The property at 438 Church Street, known as Maple Leaf Gardens, is designated on architectural and historical grounds. Maple Leaf Gardens, since its construction in 1931, has been the home of the Toronto Maple Leafs, where radio coverage of “Hockey Night in Canada” began and was broadcast by Foster Hewitt for almost fifty years. As well, it has been the arena for a variety of events and public gatherings including the protest rallies of the Depression, skating carnivals, the circus, the opera, concerts and numerous sports events. The buff brick structure with stone trim was designed by Architects, Ross and Macdonald, with Jack Ryrie and Mackenzie Waters, Associate Architects. The architectural design successfully combines both art moderne and art deco styles, giving scale and interest to the rectangular form of the building. Important features of the exterior include varied form on the elevations, the great dome with crowning lantern, surface setbacks at top of corners, fenestration arrangement and metal sash. Other significant elements include the stone banding at the second, sixth and roof levels, stone window spandrels, trim around entrances and former shopfronts and the flagpoles. Simple masonry brickwork patterns with corbelled courses at the corners, around the windows, and on the first floor base are also important. The concrete structure and the significant engineering of the steel truss system supported on four corner piers, provides spectators with a clear view of the ice surface, unobstructed by column supports in the interior. Maple Leaf Gardens is a fixture in Toronto’s public life and is well known throughout Canada.” Schedule B, Bylaw 44-91 passed by Council, December 12, 1990

    The key elements to note about the interior are its role as a hockey rink, as the locus of Foster Hewitt’s broadcasts, and the many public events that occurred there. The events that happened in the interior of the building are significant for many people in Canada. They are key reasons for designating the structure.

    Attached are the comments of Dr. Michael Bliss about why he thought the building was important. These comments are excerpted from the 1990 report recommending designation.

    A sliding scale is used to make decisions about the extent to which an application meets the reasons for designation. However, if an application is to generally continue using the structure in the same ways for which it was designated, then the tough decisions don’t have to be made and one is not forced to choose between the best of a set of proposals that breaks the continuity and the structure.

    As it turns out, there is no need to assess the degree of harm done by the Loblaws proposal since another proposal exists which continues the use and form of the building set out in the designating statement.

    We believe it is incumbent on the Preservation Board to use the statement of designation as the document against which the acceptability of alterations is tested. Using this yard stick, it is clear that the Loblaws proposal is not acceptable.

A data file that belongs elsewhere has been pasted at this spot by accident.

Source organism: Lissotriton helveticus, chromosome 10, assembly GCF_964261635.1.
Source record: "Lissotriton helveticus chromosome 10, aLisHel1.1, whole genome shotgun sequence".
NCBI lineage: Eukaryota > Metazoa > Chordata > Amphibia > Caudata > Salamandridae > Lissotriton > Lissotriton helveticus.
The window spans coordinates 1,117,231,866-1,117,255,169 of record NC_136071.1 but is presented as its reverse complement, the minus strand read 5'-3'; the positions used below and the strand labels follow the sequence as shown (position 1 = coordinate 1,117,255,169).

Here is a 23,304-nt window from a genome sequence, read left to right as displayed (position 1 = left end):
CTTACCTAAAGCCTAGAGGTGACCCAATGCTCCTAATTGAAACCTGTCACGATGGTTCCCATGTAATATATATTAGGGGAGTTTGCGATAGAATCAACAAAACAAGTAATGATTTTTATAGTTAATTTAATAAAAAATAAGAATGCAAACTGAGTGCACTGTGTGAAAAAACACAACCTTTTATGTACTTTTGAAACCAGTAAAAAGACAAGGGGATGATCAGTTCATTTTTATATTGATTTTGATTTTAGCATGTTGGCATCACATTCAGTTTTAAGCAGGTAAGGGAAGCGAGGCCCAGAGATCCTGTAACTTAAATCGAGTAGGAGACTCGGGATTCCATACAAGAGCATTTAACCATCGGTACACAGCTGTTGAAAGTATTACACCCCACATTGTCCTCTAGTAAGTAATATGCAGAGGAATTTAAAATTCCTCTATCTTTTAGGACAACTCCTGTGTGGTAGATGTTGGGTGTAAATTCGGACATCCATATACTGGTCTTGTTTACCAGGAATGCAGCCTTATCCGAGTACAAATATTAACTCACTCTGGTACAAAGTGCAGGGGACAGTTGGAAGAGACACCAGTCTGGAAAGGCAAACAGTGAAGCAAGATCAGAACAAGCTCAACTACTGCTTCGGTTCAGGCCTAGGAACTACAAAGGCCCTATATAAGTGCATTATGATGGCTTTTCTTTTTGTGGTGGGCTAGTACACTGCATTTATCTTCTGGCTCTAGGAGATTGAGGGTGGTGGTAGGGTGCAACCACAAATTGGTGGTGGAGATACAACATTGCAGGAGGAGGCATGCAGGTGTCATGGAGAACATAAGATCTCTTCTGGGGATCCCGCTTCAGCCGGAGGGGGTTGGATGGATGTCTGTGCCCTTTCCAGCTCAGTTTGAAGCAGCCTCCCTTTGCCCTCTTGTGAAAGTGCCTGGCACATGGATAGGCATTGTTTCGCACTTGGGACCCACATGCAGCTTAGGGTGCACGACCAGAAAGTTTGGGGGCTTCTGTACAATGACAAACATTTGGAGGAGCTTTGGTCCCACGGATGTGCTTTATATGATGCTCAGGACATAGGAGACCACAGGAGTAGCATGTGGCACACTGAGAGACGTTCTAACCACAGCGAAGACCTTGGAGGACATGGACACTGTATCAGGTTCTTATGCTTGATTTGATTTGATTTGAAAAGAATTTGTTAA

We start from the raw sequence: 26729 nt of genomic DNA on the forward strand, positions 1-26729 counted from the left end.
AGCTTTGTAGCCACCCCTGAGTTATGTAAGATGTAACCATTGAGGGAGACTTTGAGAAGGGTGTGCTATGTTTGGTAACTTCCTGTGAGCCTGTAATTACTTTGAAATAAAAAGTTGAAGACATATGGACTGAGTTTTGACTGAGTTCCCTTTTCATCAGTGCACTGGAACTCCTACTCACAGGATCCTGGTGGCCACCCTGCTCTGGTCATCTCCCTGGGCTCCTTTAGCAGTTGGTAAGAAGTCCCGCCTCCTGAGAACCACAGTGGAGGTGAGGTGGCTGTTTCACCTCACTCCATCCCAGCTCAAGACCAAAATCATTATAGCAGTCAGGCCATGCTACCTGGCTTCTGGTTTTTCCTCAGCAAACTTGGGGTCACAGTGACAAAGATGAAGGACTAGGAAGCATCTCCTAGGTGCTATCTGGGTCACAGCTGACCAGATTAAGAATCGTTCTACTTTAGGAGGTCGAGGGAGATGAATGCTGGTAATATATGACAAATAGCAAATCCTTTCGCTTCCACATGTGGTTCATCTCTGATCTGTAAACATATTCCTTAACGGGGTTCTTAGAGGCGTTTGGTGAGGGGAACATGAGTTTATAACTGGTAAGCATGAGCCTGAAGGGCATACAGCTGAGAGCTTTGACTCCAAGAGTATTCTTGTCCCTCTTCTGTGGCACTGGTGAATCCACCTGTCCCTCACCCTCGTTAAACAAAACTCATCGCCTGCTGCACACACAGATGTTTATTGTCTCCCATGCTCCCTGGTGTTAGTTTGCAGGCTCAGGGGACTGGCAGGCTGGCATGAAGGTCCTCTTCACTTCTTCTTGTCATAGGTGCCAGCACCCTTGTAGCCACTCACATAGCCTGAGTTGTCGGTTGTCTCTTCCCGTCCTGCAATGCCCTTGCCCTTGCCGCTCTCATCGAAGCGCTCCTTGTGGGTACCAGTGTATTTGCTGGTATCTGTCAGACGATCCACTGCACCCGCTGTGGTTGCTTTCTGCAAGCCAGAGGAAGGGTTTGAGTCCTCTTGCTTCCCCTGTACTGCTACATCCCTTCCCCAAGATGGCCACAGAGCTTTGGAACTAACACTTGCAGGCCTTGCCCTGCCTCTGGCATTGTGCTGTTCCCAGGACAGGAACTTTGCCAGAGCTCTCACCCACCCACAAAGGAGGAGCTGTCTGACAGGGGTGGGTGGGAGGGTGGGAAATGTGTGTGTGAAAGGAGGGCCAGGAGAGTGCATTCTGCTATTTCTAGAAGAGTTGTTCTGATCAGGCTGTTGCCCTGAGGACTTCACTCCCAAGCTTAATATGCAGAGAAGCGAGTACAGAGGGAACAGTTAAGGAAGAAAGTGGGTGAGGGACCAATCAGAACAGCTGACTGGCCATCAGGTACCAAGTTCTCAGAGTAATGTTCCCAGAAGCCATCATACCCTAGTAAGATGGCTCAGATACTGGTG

3. Opportunities available.

    Many people seem to think that the proposal by Loblaws is the only viable alternative on the table. However, this is not the case.

    Eugene Melnyk, CEO of Biovail Pharmaceutical and owner of the NHL Ottawa Senators and OHL Toronto St. Michael’s Majors, has made a viable offer for the Gardens. He has proposed to Maple Leaf Sports and Entertainment to pay $1 more than the best financial offer received by MLSE; to use the Gardens for junior level hockey games and other hockey purposes; to retain a fair share of the seating; to introduce hockey museum uses and other uses related to hockey; to restore street retail on Carlton and Church Streets; and to make the Wood Street façade attractive in terms of uses. We understand that Melnyk’s offer remains on the table but that MLSE does not want to deal with it since it seems to offer competition to the Air Canada Centre. However, we understand that Melnyk is willing to agree that the Gardens will not be used for concerts, thus removing the bulk of the economic competition with Air Canada Centre.

    Melnyk’s proposal clearly meets the criteria laid out in the designating statement in that it continues to use the interior in the ways that City Council considered historically important.

    Thus there appears to be a very active proponent of exactly the kinds of uses for the Gardens that the Board should support.

    Recommendations:

    1. The Board should defer this matter to a future meeting;
    2. The Board should schedule a well-advertised evening meeting where members of the public can make their views known about proposals for Maple Leaf Gardens.
    3. The Board should indicate its concerns that the Loblaws proposal falls far short of responding to the reasons for designation and is inferior to the Melnyk proposal.
    4. The Board should encourage the Melnyk proposal to again come forward, and should do what it can to convince Maple Leaf Sports and Entertainment to accept this more desirable proposal.

5. Subscribe to the Bulletin